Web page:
11.00 am: Walking round and round in the courtyard. Only two of us out there, my cellmate and I. The mist is tickling my face. Iím praying a rosary for peace, fingering the beads intently, as if the rotations and prayerful repetitions might really help prevent a war. As if Ö if only. From here, prayer is the only peacemaking I can offer. That and the loss of my freedom, the voluntary surrender of my body for the sake of Godís community Ö
12 noon: Lunch is a drag. Gooey white bread, processed cheese. No orange today. No carrots either. I take a bite, pondering on the consequences of saying ìyesî to God.
2 pm: Lying on my bunk. Reading Marianne Elliotts The Catholics of Ulster Ö
4 pm: Later afternoon. The mist has dissipated. The sun casts long shadows. Thank you, God, for the gift of my narrow window. And for my shadow stall. I shampoo my hair and shower. The water pours out of the nozzle in spasms. First icy cold. Then scalding hot. Jail showers are not about comfort.
5 pm: Another ìB&Bî dinner. My cellmate and I refer to the sorry fact that everything on our plate is either ìbeige or brownî brown beans, beige potatoes, brown gravy, beige biscuits.
8:00 pm: Back on my bunk ñ more radio (thank God for that comfort) Ö Iím growing homesick for my family. My tiny new grandson, Andrew James, has been breathing air, sleeping, eating, and crying for all of a week now and Iíve not laid eyes on him in person, let alone held him in my arms. His picture is glued to my wall with toothpaste. I gaze at his image. Ö Iím 3,000 miles from home.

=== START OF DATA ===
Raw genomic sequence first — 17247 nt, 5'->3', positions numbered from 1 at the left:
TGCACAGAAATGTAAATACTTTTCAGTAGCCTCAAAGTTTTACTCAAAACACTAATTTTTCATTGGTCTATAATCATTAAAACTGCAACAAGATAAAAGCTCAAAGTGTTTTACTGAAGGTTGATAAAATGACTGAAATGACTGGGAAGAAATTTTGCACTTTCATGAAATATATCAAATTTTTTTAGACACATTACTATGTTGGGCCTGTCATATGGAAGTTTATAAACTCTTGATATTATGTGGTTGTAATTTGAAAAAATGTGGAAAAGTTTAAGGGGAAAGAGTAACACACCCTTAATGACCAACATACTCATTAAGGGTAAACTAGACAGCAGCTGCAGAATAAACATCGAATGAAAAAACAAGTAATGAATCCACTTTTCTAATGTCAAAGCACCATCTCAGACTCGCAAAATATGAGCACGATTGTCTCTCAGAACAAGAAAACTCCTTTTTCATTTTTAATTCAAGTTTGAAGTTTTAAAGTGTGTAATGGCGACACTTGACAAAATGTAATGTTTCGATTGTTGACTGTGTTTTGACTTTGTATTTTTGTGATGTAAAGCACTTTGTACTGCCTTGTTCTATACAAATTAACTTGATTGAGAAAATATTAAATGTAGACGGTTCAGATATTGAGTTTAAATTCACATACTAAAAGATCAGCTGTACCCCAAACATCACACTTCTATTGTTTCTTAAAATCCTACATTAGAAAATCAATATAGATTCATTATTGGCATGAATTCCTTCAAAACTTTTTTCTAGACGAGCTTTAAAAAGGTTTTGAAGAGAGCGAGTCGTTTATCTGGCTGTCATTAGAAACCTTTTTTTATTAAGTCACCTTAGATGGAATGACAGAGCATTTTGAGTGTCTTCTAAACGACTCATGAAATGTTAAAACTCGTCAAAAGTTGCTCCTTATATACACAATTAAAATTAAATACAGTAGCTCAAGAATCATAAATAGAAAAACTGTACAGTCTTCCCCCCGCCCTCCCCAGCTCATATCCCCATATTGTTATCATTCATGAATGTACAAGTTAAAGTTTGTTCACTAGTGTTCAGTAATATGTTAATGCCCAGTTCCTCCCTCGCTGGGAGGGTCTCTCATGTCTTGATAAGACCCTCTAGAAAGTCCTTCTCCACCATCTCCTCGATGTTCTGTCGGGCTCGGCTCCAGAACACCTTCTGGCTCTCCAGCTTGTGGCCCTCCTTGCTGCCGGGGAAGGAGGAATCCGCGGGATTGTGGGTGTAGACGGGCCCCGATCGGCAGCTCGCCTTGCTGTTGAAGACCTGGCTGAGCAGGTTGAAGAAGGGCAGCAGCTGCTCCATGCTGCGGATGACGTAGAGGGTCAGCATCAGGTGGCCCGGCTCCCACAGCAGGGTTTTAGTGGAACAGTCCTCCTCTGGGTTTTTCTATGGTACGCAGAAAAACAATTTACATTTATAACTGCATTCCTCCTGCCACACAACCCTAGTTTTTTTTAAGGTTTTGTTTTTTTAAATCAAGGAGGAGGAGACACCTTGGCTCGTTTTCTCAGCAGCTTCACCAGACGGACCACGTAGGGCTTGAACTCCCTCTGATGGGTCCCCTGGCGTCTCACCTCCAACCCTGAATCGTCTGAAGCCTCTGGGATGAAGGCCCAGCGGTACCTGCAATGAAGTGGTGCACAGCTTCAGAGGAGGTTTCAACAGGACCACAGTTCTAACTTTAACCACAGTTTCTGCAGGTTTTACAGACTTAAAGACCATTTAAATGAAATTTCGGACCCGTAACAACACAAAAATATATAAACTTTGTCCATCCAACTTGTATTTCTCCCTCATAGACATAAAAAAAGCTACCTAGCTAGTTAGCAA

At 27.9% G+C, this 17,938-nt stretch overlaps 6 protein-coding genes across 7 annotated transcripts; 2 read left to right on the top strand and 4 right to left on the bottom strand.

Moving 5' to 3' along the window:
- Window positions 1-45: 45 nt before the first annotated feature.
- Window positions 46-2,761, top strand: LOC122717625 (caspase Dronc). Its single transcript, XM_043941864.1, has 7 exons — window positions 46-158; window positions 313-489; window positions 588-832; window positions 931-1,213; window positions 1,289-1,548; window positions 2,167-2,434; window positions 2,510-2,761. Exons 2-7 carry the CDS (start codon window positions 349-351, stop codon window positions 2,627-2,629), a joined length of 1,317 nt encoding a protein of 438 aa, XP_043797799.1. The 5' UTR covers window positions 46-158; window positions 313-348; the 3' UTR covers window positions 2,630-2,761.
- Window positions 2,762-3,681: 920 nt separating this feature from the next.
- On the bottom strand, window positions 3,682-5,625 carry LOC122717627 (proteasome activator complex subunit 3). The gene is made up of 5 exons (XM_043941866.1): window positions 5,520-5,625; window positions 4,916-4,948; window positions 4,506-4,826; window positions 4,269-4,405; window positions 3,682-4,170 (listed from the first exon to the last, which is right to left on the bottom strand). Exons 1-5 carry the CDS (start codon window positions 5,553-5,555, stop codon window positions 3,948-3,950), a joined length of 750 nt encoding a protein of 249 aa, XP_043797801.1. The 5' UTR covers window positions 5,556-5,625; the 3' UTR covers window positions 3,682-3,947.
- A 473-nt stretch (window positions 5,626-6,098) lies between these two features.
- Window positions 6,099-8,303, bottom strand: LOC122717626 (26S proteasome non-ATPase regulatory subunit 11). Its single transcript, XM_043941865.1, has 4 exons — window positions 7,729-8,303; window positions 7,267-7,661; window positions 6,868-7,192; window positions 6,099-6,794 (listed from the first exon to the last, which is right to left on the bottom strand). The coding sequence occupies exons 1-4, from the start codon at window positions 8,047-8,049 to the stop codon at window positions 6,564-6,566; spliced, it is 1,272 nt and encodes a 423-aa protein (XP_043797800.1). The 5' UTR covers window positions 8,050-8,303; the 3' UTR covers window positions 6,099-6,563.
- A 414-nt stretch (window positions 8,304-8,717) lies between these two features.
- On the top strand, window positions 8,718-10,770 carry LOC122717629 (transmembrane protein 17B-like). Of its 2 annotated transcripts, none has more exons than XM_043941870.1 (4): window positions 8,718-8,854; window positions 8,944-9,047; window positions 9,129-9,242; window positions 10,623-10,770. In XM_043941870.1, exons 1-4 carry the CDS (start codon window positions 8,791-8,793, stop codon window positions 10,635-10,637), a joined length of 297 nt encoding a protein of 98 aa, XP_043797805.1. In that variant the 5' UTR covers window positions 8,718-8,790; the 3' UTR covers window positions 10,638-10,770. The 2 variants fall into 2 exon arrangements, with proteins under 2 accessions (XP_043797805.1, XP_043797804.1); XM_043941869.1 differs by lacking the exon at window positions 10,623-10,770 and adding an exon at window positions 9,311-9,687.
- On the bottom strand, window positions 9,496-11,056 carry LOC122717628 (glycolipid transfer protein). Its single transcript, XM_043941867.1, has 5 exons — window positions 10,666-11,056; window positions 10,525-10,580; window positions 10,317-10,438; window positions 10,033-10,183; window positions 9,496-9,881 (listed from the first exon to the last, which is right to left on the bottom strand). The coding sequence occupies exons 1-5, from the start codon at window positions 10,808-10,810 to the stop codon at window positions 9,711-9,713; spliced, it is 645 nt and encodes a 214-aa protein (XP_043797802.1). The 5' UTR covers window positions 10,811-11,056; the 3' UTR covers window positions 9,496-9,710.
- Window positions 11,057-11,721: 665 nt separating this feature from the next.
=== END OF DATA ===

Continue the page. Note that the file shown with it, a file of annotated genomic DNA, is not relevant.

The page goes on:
10:00 pm: My cellmate is listening to Fox News Live on TV.
11.00 pm: Lights are lowered (theyíre never turned off). TV is silent for now (thanks be to God!) Iím covering myself with the thin, hole-ridden coverlet issued me upon my arrival months ago. My long johns serve as pyjamas. Iím trying not to think about the predictable cold eggs and lumpy grits of tomorrowís 6am breakfast. A guard enters ñ I pretend to sleep. She flashes a light in my face and exits. The metal door clangs shut and her keys turn. Locked in. Iíll pray for her. Iíll pray for my cell mate. For all the prisoners Ö My children. My grandson Ö Perhaps Iíll chat with Jerry through the air vent tomorrow and read the Sunday Gospel with him. But thatís for another day. Now, to sleep.